We’re heading into an election year and we need to be prepared to ensure that those who want to go to the polls are not impeded and their votes are counted, so we made the decision to support Common Cause. We appreciate how the Campaign for Youth Justice uses storytelling in their effort to end the practice of prosecuting, sentencing, and incarcerating youth under the age of 18 in the adult criminal justice system, so we made a donation to them to help them to continue to do so. We made a donation to Girls Who Code to help bridge the gender gap and inspire, educate, and equip more girls to have the computing skills they need to succeed. We donated to The Marshall Project, a nonprofit media organization focused on reporting on the American criminal justice system, because they help to make us smarter every day. We donated to Seattle’s Splash to support their efforts to provide clean water to kids around the world and, specifically, in response to the earthquake in Nepal this past April. And we made a donation to the Sylvia Rivera Law Project to better enable the organization to guarantee that all people are free to self-determine gender identity and expression, regardless of income or race, and without facing harassment, discrimination or violence. And because we love Sylvia.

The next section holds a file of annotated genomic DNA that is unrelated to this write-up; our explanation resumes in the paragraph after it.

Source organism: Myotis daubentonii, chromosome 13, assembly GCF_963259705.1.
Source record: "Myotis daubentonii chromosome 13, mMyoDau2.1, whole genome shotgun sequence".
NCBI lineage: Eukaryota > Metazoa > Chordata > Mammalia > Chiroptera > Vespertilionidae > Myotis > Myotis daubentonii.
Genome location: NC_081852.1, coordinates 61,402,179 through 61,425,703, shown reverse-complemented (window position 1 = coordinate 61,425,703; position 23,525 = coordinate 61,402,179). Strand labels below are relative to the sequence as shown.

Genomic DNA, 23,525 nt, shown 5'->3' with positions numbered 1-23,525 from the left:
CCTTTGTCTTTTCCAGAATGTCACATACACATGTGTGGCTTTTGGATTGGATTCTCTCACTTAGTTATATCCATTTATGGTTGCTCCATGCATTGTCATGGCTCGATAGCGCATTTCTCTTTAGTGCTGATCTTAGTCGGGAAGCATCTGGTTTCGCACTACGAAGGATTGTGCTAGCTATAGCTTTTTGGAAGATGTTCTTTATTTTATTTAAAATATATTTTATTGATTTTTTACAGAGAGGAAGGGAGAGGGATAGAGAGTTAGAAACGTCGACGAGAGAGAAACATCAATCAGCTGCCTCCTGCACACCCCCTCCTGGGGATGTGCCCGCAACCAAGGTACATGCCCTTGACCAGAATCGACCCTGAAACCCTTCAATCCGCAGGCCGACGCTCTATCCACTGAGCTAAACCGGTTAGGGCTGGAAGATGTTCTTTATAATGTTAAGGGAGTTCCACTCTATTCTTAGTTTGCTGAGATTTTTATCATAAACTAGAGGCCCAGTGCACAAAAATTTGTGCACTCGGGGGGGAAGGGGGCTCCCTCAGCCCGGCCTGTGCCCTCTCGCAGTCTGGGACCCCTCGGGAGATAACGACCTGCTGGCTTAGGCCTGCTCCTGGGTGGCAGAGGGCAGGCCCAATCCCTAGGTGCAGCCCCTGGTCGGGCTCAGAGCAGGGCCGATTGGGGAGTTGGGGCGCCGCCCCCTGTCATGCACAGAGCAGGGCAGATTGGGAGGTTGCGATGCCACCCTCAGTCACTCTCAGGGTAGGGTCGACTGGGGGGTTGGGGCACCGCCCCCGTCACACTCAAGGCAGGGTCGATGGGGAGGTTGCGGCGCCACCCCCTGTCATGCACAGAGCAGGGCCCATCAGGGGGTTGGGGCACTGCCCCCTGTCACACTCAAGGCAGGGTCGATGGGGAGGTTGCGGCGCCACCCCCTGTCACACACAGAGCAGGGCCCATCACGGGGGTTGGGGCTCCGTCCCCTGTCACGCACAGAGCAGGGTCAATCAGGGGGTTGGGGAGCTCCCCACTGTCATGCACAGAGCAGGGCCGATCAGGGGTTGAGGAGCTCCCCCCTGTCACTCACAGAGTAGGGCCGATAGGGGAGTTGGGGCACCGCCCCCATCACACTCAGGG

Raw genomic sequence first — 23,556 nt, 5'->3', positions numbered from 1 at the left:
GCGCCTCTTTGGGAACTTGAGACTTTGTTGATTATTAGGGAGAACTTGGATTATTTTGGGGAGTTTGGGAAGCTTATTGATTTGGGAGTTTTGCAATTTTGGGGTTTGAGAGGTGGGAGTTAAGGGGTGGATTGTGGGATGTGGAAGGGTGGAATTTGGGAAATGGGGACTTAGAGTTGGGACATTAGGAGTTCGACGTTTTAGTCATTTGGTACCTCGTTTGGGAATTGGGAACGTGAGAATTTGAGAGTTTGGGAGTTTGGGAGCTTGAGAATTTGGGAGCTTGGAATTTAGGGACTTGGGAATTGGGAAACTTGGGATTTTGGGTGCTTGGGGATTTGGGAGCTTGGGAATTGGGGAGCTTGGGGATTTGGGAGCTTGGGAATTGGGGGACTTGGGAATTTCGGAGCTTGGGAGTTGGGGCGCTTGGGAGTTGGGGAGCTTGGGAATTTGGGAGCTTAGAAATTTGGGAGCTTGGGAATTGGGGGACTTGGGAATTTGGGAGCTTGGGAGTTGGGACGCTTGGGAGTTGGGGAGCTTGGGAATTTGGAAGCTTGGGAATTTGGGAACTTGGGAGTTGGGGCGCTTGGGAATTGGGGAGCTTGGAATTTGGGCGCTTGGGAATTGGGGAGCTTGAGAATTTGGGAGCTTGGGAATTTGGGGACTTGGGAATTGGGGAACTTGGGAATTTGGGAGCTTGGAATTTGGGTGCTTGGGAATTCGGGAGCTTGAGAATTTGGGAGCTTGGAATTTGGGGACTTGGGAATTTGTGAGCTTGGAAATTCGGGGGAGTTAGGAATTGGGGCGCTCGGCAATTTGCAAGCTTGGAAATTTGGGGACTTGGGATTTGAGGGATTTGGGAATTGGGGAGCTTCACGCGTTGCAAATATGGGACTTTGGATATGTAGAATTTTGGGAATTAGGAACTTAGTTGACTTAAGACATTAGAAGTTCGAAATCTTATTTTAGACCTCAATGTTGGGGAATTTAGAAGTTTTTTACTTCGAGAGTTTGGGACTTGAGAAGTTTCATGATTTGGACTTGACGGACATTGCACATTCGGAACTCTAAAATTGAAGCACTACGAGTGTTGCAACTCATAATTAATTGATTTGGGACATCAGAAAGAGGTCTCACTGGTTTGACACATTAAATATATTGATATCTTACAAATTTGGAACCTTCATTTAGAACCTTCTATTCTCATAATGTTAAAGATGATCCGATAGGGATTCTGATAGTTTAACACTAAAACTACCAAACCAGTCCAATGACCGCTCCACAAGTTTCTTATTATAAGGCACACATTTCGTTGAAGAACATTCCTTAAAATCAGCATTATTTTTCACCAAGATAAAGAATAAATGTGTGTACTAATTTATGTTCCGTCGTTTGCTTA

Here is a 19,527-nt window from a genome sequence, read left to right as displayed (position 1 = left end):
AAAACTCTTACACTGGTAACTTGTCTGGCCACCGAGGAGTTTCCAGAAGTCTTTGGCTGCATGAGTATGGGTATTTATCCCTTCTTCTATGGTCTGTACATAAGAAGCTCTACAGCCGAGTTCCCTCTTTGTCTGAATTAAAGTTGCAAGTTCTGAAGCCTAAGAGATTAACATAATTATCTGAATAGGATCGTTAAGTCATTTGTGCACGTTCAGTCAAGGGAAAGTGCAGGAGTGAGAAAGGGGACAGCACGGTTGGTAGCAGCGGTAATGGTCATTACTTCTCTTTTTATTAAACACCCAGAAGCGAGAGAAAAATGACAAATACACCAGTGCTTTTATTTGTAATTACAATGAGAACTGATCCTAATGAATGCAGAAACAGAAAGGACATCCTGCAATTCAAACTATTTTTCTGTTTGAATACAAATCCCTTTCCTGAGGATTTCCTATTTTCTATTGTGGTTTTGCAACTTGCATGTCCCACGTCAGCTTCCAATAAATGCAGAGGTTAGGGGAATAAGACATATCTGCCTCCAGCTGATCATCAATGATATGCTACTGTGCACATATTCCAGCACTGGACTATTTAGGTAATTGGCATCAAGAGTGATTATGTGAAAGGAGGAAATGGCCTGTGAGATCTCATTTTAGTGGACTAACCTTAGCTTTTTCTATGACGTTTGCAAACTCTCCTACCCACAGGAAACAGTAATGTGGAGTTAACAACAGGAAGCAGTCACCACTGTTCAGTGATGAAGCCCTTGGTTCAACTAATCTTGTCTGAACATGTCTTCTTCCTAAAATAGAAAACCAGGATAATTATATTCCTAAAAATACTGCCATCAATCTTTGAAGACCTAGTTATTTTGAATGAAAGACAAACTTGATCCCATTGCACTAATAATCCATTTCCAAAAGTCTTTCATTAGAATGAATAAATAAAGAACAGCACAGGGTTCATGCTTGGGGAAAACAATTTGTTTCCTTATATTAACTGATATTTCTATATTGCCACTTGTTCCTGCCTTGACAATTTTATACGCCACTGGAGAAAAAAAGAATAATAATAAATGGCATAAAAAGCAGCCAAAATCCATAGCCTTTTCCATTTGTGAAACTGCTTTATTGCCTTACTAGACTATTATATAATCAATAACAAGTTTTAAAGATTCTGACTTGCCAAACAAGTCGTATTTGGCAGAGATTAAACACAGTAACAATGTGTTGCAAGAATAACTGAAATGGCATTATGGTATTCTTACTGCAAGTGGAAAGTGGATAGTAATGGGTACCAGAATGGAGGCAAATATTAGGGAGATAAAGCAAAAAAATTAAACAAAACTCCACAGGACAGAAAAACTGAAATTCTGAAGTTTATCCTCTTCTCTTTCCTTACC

We’re good friends.
We made a donation to The Lowline in New York to support our friend Dan Barasch to build an underground park in an historic trolley terminal on the Lower East Side. We supported Kat Galasso’s Kickstarter campaign to relaunch The Floatones at La Mama. And we supported another friend to show support to HIS friend by riding in DC’s Ride to Conquer Cancer.

We (still) love filmmakers.